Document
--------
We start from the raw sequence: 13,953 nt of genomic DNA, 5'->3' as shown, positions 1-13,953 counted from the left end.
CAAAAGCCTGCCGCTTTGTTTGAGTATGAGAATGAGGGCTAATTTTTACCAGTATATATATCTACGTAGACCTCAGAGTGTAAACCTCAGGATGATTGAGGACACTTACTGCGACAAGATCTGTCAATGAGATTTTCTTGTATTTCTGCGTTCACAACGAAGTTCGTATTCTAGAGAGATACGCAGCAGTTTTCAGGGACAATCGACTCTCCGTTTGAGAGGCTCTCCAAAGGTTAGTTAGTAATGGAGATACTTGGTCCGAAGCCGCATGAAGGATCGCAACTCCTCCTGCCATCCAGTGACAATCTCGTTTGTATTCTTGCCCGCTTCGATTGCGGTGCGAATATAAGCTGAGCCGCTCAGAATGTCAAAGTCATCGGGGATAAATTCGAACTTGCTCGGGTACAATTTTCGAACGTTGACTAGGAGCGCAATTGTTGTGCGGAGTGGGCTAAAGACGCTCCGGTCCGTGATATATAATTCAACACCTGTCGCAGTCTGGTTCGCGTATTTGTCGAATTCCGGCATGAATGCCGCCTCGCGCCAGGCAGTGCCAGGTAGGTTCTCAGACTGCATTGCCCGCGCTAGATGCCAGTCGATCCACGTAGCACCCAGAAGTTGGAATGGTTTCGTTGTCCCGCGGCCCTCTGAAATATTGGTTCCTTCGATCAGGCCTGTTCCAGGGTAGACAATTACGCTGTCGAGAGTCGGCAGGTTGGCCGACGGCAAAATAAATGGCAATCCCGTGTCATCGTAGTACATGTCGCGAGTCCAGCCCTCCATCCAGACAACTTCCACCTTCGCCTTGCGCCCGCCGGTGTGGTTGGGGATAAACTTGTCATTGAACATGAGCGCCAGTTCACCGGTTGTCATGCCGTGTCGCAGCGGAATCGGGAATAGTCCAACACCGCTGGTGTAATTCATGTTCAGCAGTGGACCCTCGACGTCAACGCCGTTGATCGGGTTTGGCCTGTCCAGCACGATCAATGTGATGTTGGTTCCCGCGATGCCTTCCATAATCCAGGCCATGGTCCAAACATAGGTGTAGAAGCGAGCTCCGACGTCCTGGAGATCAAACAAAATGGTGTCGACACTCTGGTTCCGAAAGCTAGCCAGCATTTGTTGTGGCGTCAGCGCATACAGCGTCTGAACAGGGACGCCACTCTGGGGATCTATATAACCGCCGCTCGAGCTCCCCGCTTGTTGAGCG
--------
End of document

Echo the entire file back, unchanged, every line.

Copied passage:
We start from the raw sequence: 13,953 nt of genomic DNA, 5'->3' as shown, positions 1-13,953 counted from the left end.
CAAAAGCCTGCCGCTTTGTTTGAGTATGAGAATGAGGGCTAATTTTTACCAGTATATATATCTACGTAGACCTCAGAGTGTAAACCTCAGGATGATTGAGGACACTTACTGCGACAAGATCTGTCAATGAGATTTTCTTGTATTTCTGCGTTCACAACGAAGTTCGTATTCTAGAGAGATACGCAGCAGTTTTCAGGGACAATCGACTCTCCGTTTGAGAGGCTCTCCAAAGGTTAGTTAGTAATGGAGATACTTGGTCCGAAGCCGCATGAAGGATCGCAACTCCTCCTGCCATCCAGTGACAATCTCGTTTGTATTCTTGCCCGCTTCGATTGCGGTGCGAATATAAGCTGAGCCGCTCAGAATGTCAAAGTCATCGGGGATAAATTCGAACTTGCTCGGGTACAATTTTCGAACGTTGACTAGGAGCGCAATTGTTGTGCGGAGTGGGCTAAAGACGCTCCGGTCCGTGATATATAATTCAACACCTGTCGCAGTCTGGTTCGCGTATTTGTCGAATTCCGGCATGAATGCCGCCTCGCGCCAGGCAGTGCCAGGTAGGTTCTCAGACTGCATTGCCCGCGCTAGATGCCAGTCGATCCACGTAGCACCCAGAAGTTGGAATGGTTTCGTTGTCCCGCGGCCCTCTGAAATATTGGTTCCTTCGATCAGGCCTGTTCCAGGGTAGACAATTACGCTGTCGAGAGTCGGCAGGTTGGCCGACGGCAAAATAAATGGCAATCCCGTGTCATCGTAGTACATGTCGCGAGTCCAGCCCTCCATCCAGACAACTTCCACCTTCGCCTTGCGCCCGCCGGTGTGGTTGGGGATAAACTTGTCATTGAACATGAGCGCCAGTTCACCGGTTGTCATGCCGTGTCGCAGCGGAATCGGGAATAGTCCAACACCGCTGGTGTAATTCATGTTCAGCAGTGGACCCTCGACGTCAACGCCGTTGATCGGGTTTGGCCTGTCCAGCACGATCAATGTGATGTTGGTTCCCGCGATGCCTTCCATAATCCAGGCCATGGTCCAAACATAGGTGTAGAAGCGAGCTCCGACGTCCTGGAGATCAAACAAAATGGTGTCGACACTCTGGTTCCGAAAGCTAGCCAGCATTTGTTGTGGCGTCAGCGCATACAGCGTCTGAACAGGGACGCCACTCTGGGGATCTATATAACCGCCGCTCGAGCTCCCCGCTTGTTGAGCG